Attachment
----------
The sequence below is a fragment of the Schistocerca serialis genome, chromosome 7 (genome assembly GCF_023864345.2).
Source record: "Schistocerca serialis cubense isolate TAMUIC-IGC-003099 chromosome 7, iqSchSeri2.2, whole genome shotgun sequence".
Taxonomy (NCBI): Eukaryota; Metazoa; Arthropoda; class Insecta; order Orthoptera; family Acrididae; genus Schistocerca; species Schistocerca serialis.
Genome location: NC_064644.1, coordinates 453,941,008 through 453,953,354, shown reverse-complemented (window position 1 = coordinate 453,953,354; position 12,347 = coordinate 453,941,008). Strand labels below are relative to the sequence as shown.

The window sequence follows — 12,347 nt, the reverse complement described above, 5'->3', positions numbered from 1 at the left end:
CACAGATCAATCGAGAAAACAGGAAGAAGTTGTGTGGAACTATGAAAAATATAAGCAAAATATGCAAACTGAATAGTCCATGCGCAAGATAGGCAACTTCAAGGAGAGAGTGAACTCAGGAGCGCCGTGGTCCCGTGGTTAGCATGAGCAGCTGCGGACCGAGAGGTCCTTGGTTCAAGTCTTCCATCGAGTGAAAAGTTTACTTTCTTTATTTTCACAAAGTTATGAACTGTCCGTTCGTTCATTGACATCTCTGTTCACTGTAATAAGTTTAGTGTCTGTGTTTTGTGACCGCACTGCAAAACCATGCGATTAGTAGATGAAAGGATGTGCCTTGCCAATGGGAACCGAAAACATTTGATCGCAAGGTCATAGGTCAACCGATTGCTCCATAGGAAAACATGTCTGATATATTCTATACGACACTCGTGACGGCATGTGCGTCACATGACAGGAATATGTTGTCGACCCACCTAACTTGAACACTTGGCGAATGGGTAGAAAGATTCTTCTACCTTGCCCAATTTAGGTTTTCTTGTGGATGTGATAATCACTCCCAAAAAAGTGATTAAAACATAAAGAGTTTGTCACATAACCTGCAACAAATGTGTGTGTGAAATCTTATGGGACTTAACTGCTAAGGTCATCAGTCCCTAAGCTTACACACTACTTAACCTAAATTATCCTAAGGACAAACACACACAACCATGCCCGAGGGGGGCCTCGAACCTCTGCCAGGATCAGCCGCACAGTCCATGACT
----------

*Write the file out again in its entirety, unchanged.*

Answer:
The sequence below is a fragment of the Schistocerca serialis genome, chromosome 7 (genome assembly GCF_023864345.2).
Source record: "Schistocerca serialis cubense isolate TAMUIC-IGC-003099 chromosome 7, iqSchSeri2.2, whole genome shotgun sequence".
Taxonomy (NCBI): Eukaryota; Metazoa; Arthropoda; class Insecta; order Orthoptera; family Acrididae; genus Schistocerca; species Schistocerca serialis.
Genome location: NC_064644.1, coordinates 453,941,008 through 453,953,354, shown reverse-complemented (window position 1 = coordinate 453,953,354; position 12,347 = coordinate 453,941,008). Strand labels below are relative to the sequence as shown.

The window sequence follows — 12,347 nt, the reverse complement described above, 5'->3', positions numbered from 1 at the left end:
CACAGATCAATCGAGAAAACAGGAAGAAGTTGTGTGGAACTATGAAAAATATAAGCAAAATATGCAAACTGAATAGTCCATGCGCAAGATAGGCAACTTCAAGGAGAGAGTGAACTCAGGAGCGCCGTGGTCCCGTGGTTAGCATGAGCAGCTGCGGACCGAGAGGTCCTTGGTTCAAGTCTTCCATCGAGTGAAAAGTTTACTTTCTTTATTTTCACAAAGTTATGAACTGTCCGTTCGTTCATTGACATCTCTGTTCACTGTAATAAGTTTAGTGTCTGTGTTTTGTGACCGCACTGCAAAACCATGCGATTAGTAGATGAAAGGATGTGCCTTGCCAATGGGAACCGAAAACATTTGATCGCAAGGTCATAGGTCAACCGATTGCTCCATAGGAAAACATGTCTGATATATTCTATACGACACTCGTGACGGCATGTGCGTCACATGACAGGAATATGTTGTCGACCCACCTAACTTGAACACTTGGCGAATGGGTAGAAAGATTCTTCTACCTTGCCCAATTTAGGTTTTCTTGTGGATGTGATAATCACTCCCAAAAAAGTGATTAAAACATAAAGAGTTTGTCACATAACCTGCAACAAATGTGTGTGTGAAATCTTATGGGACTTAACTGCTAAGGTCATCAGTCCCTAAGCTTACACACTACTTAACCTAAATTATCCTAAGGACAAACACACACAACCATGCCCGAGGGGGGCCTCGAACCTCTGCCAGGATCAGCCGCACAGTCCATGACT